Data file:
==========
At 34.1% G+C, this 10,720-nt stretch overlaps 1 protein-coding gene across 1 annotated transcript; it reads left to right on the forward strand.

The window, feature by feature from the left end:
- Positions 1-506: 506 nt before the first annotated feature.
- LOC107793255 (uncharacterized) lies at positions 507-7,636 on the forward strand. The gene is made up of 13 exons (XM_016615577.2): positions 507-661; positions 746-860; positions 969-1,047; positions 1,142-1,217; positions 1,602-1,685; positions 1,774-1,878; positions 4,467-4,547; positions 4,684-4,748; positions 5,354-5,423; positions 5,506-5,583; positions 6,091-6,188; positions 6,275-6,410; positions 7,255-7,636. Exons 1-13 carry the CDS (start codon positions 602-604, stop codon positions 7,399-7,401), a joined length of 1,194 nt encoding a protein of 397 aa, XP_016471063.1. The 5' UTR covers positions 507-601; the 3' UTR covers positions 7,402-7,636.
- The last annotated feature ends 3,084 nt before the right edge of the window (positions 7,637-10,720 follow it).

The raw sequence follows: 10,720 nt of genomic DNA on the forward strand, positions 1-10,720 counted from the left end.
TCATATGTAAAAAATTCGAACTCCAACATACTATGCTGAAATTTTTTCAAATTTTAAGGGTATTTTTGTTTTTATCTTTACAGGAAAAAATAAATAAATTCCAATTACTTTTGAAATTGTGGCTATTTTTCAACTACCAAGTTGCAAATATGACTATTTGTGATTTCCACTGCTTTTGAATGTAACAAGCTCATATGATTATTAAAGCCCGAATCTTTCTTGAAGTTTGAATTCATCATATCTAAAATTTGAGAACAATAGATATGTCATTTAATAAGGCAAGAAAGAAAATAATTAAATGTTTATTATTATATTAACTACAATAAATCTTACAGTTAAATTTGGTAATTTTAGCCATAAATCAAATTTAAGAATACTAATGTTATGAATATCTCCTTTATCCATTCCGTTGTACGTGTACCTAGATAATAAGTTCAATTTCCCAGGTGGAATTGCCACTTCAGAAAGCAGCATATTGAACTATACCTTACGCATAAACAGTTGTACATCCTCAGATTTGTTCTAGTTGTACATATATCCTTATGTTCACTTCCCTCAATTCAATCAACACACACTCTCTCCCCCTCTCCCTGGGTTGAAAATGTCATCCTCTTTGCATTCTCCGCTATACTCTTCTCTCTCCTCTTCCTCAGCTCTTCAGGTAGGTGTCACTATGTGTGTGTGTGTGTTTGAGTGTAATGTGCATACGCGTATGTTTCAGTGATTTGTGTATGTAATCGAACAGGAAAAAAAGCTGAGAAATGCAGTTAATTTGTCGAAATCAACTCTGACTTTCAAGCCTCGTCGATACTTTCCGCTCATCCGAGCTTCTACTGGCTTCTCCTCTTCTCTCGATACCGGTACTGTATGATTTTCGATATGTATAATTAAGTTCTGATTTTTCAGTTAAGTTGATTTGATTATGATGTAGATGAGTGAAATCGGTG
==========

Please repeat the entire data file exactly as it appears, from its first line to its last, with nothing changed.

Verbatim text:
At 34.1% G+C, this 10,720-nt stretch overlaps 1 protein-coding gene across 1 annotated transcript; it reads left to right on the forward strand.

The window, feature by feature from the left end:
- Positions 1-506: 506 nt before the first annotated feature.
- LOC107793255 (uncharacterized) lies at positions 507-7,636 on the forward strand. The gene is made up of 13 exons (XM_016615577.2): positions 507-661; positions 746-860; positions 969-1,047; positions 1,142-1,217; positions 1,602-1,685; positions 1,774-1,878; positions 4,467-4,547; positions 4,684-4,748; positions 5,354-5,423; positions 5,506-5,583; positions 6,091-6,188; positions 6,275-6,410; positions 7,255-7,636. Exons 1-13 carry the CDS (start codon positions 602-604, stop codon positions 7,399-7,401), a joined length of 1,194 nt encoding a protein of 397 aa, XP_016471063.1. The 5' UTR covers positions 507-601; the 3' UTR covers positions 7,402-7,636.
- The last annotated feature ends 3,084 nt before the right edge of the window (positions 7,637-10,720 follow it).

The raw sequence follows: 10,720 nt of genomic DNA on the forward strand, positions 1-10,720 counted from the left end.
TCATATGTAAAAAATTCGAACTCCAACATACTATGCTGAAATTTTTTCAAATTTTAAGGGTATTTTTGTTTTTATCTTTACAGGAAAAAATAAATAAATTCCAATTACTTTTGAAATTGTGGCTATTTTTCAACTACCAAGTTGCAAATATGACTATTTGTGATTTCCACTGCTTTTGAATGTAACAAGCTCATATGATTATTAAAGCCCGAATCTTTCTTGAAGTTTGAATTCATCATATCTAAAATTTGAGAACAATAGATATGTCATTTAATAAGGCAAGAAAGAAAATAATTAAATGTTTATTATTATATTAACTACAATAAATCTTACAGTTAAATTTGGTAATTTTAGCCATAAATCAAATTTAAGAATACTAATGTTATGAATATCTCCTTTATCCATTCCGTTGTACGTGTACCTAGATAATAAGTTCAATTTCCCAGGTGGAATTGCCACTTCAGAAAGCAGCATATTGAACTATACCTTACGCATAAACAGTTGTACATCCTCAGATTTGTTCTAGTTGTACATATATCCTTATGTTCACTTCCCTCAATTCAATCAACACACACTCTCTCCCCCTCTCCCTGGGTTGAAAATGTCATCCTCTTTGCATTCTCCGCTATACTCTTCTCTCTCCTCTTCCTCAGCTCTTCAGGTAGGTGTCACTATGTGTGTGTGTGTGTTTGAGTGTAATGTGCATACGCGTATGTTTCAGTGATTTGTGTATGTAATCGAACAGGAAAAAAAGCTGAGAAATGCAGTTAATTTGTCGAAATCAACTCTGACTTTCAAGCCTCGTCGATACTTTCCGCTCATCCGAGCTTCTACTGGCTTCTCCTCTTCTCTCGATACCGGTACTGTATGATTTTCGATATGTATAATTAAGTTCTGATTTTTCAGTTAAGTTGATTTGATTATGATGTAGATGAGTGAAATCGGTG